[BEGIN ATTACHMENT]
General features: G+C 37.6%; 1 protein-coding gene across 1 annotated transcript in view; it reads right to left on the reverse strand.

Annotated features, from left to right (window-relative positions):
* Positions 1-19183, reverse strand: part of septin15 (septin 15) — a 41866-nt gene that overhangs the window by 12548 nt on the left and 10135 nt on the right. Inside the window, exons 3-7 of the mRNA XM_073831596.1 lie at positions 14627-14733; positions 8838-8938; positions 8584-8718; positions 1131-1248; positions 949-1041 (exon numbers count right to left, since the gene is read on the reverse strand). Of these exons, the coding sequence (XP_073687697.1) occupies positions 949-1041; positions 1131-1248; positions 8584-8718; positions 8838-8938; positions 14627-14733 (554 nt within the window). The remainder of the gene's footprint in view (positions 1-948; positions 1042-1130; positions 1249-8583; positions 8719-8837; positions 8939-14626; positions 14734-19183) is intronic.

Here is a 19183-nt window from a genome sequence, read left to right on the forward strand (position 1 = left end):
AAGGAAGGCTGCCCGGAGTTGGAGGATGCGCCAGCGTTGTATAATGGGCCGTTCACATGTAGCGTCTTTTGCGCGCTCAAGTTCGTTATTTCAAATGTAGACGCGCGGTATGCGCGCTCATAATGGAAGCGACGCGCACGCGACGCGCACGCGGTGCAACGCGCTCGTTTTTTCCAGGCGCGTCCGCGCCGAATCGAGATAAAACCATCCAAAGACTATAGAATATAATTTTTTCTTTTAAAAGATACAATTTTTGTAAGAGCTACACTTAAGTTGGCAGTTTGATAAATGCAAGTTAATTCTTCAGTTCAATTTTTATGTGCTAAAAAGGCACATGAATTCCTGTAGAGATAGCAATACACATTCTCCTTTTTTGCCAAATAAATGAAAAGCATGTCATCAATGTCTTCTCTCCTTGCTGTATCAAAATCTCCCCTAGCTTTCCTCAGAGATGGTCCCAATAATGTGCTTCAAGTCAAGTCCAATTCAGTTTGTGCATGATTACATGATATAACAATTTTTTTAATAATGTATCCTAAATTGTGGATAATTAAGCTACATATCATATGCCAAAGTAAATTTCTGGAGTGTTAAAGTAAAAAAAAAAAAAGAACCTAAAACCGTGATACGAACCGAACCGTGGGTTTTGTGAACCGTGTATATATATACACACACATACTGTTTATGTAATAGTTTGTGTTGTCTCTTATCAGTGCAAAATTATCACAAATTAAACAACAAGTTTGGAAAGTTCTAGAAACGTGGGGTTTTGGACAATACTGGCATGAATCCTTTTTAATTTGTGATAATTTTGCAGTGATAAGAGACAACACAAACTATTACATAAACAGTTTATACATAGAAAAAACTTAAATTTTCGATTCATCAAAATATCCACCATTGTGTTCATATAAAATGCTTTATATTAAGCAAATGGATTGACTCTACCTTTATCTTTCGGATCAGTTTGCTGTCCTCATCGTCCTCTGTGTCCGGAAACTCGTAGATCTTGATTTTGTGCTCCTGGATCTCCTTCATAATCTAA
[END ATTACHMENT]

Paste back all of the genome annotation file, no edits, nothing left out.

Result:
General features: G+C 37.6%; 1 protein-coding gene across 1 annotated transcript in view; it reads right to left on the reverse strand.

Annotated features, from left to right (window-relative positions):
* Positions 1-19183, reverse strand: part of septin15 (septin 15) — a 41866-nt gene that overhangs the window by 12548 nt on the left and 10135 nt on the right. Inside the window, exons 3-7 of the mRNA XM_073831596.1 lie at positions 14627-14733; positions 8838-8938; positions 8584-8718; positions 1131-1248; positions 949-1041 (exon numbers count right to left, since the gene is read on the reverse strand). Of these exons, the coding sequence (XP_073687697.1) occupies positions 949-1041; positions 1131-1248; positions 8584-8718; positions 8838-8938; positions 14627-14733 (554 nt within the window). The remainder of the gene's footprint in view (positions 1-948; positions 1042-1130; positions 1249-8583; positions 8719-8837; positions 8939-14626; positions 14734-19183) is intronic.

Here is a 19183-nt window from a genome sequence, read left to right on the forward strand (position 1 = left end):
AAGGAAGGCTGCCCGGAGTTGGAGGATGCGCCAGCGTTGTATAATGGGCCGTTCACATGTAGCGTCTTTTGCGCGCTCAAGTTCGTTATTTCAAATGTAGACGCGCGGTATGCGCGCTCATAATGGAAGCGACGCGCACGCGACGCGCACGCGGTGCAACGCGCTCGTTTTTTCCAGGCGCGTCCGCGCCGAATCGAGATAAAACCATCCAAAGACTATAGAATATAATTTTTTCTTTTAAAAGATACAATTTTTGTAAGAGCTACACTTAAGTTGGCAGTTTGATAAATGCAAGTTAATTCTTCAGTTCAATTTTTATGTGCTAAAAAGGCACATGAATTCCTGTAGAGATAGCAATACACATTCTCCTTTTTTGCCAAATAAATGAAAAGCATGTCATCAATGTCTTCTCTCCTTGCTGTATCAAAATCTCCCCTAGCTTTCCTCAGAGATGGTCCCAATAATGTGCTTCAAGTCAAGTCCAATTCAGTTTGTGCATGATTACATGATATAACAATTTTTTTAATAATGTATCCTAAATTGTGGATAATTAAGCTACATATCATATGCCAAAGTAAATTTCTGGAGTGTTAAAGTAAAAAAAAAAAAAGAACCTAAAACCGTGATACGAACCGAACCGTGGGTTTTGTGAACCGTGTATATATATACACACACATACTGTTTATGTAATAGTTTGTGTTGTCTCTTATCAGTGCAAAATTATCACAAATTAAACAACAAGTTTGGAAAGTTCTAGAAACGTGGGGTTTTGGACAATACTGGCATGAATCCTTTTTAATTTGTGATAATTTTGCAGTGATAAGAGACAACACAAACTATTACATAAACAGTTTATACATAGAAAAAACTTAAATTTTCGATTCATCAAAATATCCACCATTGTGTTCATATAAAATGCTTTATATTAAGCAAATGGATTGACTCTACCTTTATCTTTCGGATCAGTTTGCTGTCCTCATCGTCCTCTGTGTCCGGAAACTCGTAGATCTTGATTTTGTGCTCCTGGATCTCCTTCATAATCTAA